by KARA VANDERBIJL
creator Matthew Weiner
The devil has joined Sterling Cooper Draper Pryce in the form of Bob Benson (James Wolk). Last week he stood in an elevator with Don long enough to make the hairs rise on the back of my neck, and Sunday night he bought toilet paper for Pete Campbell. I'm not sure what it is about him, but anybody who seems squeaky clean and has no function in the narrative except to take notes in client meetings and make other characters raise quizzical brows in his direction is scary enough to make me run in the other direction.
Honestly, it would not take much to give us the jitters at this point; the discomfort introduced last week only grew in this episode, garnished with two well-placed allusions to North Korea. That Mad Men evokes our contemporary struggles has been apparent from the beginning, but the distance between then and now was obliterated with Dr. Rosen's wry, "No one took Fidel Castro seriously," right before he rushed off to another surgery. It's an old trick, confronting our fears in fiction. Is learning blind better than observing a lesson and ignoring it?
Similarly, we sense that it is Bob Benson who will watch and take notes as the agency goes up in flames. I half expect to see him slinking around corners with his legal pad and pen, sitting on left shoulders and whispering in ears. He'll be an enabler, opening windows for others to jump out of, pouring that extra glass of whiskey.
Sorry for all the doom and gloom, but how could I think otherwise? Two brief flashbacks to a young Don Draper unveil a lurid fragment of his piecemeal past. That he was raised for a time in a brothel seems too simple an explanation for his relationship with women. I would be more tempted to blame it on a desire to compensate for the many awkward years he spent in homespun with a bowl haircut. Just when it was getting so easy to hate him, they throw this curveball! I had a few teary moments remembering that he watched his father and mother die, that he saw his uncle demand sex from his stepmother for rent money. Childhood is one thing that should be kept absolutely sacred. (I also cried during a Purina commercial, so let's take all of this with the requisite grain of salt.)
Although Don told Dr. Rosen's wife, Sylvia (Linda Cardellini), that he didn't want to sleep with her anymore in the new year, their liaison only intensifies. No lost love between neighbors! If he felt any guilt before it was feigned; Sylvia's own intense shame stems from her Cathollc girlhood, and it is this part of her that Megan appeals to when she confides to Sylvia about her recent miscarriage. The irony behind Megan trying to convince Sylvia to watch her TV show isn't lost on us and certainly isn't lost on Sylvia, who's cooking up enough drama in the Draper marriage to fill an Italian opera. When both of the women in your life are at breaking point, Don, the choice is obvious: go for the one who doesn't want to have a baby.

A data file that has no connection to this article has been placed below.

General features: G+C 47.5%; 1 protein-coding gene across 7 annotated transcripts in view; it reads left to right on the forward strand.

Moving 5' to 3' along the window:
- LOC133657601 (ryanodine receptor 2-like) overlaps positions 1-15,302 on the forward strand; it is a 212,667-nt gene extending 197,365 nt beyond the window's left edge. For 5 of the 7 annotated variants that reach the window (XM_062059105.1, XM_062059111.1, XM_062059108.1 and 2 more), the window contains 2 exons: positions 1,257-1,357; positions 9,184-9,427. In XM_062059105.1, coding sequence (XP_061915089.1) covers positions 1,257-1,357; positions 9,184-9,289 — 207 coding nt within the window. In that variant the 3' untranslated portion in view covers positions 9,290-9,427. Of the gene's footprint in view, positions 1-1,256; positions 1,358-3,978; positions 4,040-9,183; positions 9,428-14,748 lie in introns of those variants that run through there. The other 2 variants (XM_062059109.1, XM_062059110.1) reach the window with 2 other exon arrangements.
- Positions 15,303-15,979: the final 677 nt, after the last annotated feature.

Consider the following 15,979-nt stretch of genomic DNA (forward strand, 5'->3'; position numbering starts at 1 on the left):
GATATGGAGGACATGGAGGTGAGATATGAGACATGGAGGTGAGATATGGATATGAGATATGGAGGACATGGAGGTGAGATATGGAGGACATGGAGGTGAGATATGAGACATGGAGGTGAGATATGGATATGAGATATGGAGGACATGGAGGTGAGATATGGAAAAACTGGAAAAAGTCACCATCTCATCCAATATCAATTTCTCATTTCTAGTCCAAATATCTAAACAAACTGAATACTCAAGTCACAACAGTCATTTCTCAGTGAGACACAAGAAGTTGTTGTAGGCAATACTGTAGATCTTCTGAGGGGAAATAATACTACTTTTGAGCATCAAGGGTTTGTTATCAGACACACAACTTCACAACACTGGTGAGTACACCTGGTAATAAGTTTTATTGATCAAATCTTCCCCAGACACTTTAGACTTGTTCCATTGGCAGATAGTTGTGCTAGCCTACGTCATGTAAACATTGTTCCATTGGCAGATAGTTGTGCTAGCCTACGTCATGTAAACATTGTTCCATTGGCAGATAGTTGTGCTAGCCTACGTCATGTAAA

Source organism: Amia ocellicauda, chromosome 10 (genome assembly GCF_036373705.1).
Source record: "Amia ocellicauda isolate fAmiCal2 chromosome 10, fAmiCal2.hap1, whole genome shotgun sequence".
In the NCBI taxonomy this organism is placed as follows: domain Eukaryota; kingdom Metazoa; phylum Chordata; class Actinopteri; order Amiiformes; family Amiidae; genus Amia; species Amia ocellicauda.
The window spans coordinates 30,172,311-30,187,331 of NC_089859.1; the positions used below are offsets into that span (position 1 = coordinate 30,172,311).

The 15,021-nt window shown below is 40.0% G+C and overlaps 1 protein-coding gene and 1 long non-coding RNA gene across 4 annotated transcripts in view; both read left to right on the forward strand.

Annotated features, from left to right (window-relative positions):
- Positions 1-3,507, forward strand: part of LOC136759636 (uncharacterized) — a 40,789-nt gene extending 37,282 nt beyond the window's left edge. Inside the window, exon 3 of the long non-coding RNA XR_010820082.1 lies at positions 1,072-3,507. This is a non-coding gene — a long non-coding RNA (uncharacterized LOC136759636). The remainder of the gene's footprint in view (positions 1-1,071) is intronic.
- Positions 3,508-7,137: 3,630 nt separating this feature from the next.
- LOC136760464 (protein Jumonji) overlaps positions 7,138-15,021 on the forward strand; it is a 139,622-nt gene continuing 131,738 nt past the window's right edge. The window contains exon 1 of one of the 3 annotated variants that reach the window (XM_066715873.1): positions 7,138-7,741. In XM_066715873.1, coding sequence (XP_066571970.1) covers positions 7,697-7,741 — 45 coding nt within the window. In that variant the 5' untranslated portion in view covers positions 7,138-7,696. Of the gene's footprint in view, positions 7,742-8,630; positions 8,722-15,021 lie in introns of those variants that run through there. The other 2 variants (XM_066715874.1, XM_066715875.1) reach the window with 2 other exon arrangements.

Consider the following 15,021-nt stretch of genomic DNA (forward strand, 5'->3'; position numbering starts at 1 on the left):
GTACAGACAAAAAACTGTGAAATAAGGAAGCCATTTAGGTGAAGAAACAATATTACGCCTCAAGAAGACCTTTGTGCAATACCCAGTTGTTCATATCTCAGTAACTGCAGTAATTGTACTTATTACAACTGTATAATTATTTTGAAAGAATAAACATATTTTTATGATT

It's a shame about Megan, because right before we find out about her miscarriage, she's firing the maid and is incandescently hilarious about it. Let's not forget that not so long ago, Betty also resorted to firing the help when she was at her wits' end. We get the feeling that Megan won't be around for long, but that she'll remain a face on the screen, present whenever Don is hungover in his second sad bachelor pad and turns on the daytime soaps.
Affairs and betrayals continue to be at the forefront of the episode as Pete and Trudy Campbell flirt their way around their suburban neighbors. Pete is the only one who goes through with it and invites one of the blonde neighbors for a tryst in his apartment in the city. Like all of Pete's women, she's much too innocent and trusting for her own good (e.g. "I'll park my car in front of the driveway instead of in the driveway so you'll know I'm thinking about you"). When she gets pummeled by her husband, she runs to the Campbells for help. Trudy, we find, had no delusions about her husband's fidelity, but she also won't be made into a fool in front of her neighbors and throws him out, but only so far. She is determined to ruin him, but refuses to divorce him. This may have been the first time I admired Trudy Campbell, but I'm sure it won't be the last.
At the agency, things have taken a turn for the comical; Jaguar's sleazy salesman Herb (Gary Basaraba) wants more local ads as opposed to the glittering national campaign, but Don won't give it to him; why is it that I foresee Joan paying for this obstinance? The Heinz Baked Beans client brings in his colleague, who's in charge of Ketchup, for a visit, but reveals that he doesn't want Don and the crew to do anything for Ketchup because he's got a chip in his shoulder. Stan foolishly reveals this new development to Peggy, who in turn reveals it to her boss, who in turn wants to seduce Ketchup over to Cutler, Gleason and Chaough.
I'm honestly surprised Peggy didn't see it coming, as beautifully cutthroat as she has become in this business. When her secretary reminds her that she should be kind to the writers who work under her, it's a bittersweet moment; we realize that, as much as she has come to resemble Don, she's still trying to please.
Kara VanderBijl is the managing editor of This Recording. She is a writer living in Chicago. She last wrote in these pages about Mad Men. She twitters here. You can find an archive of her writing on This Recording here.
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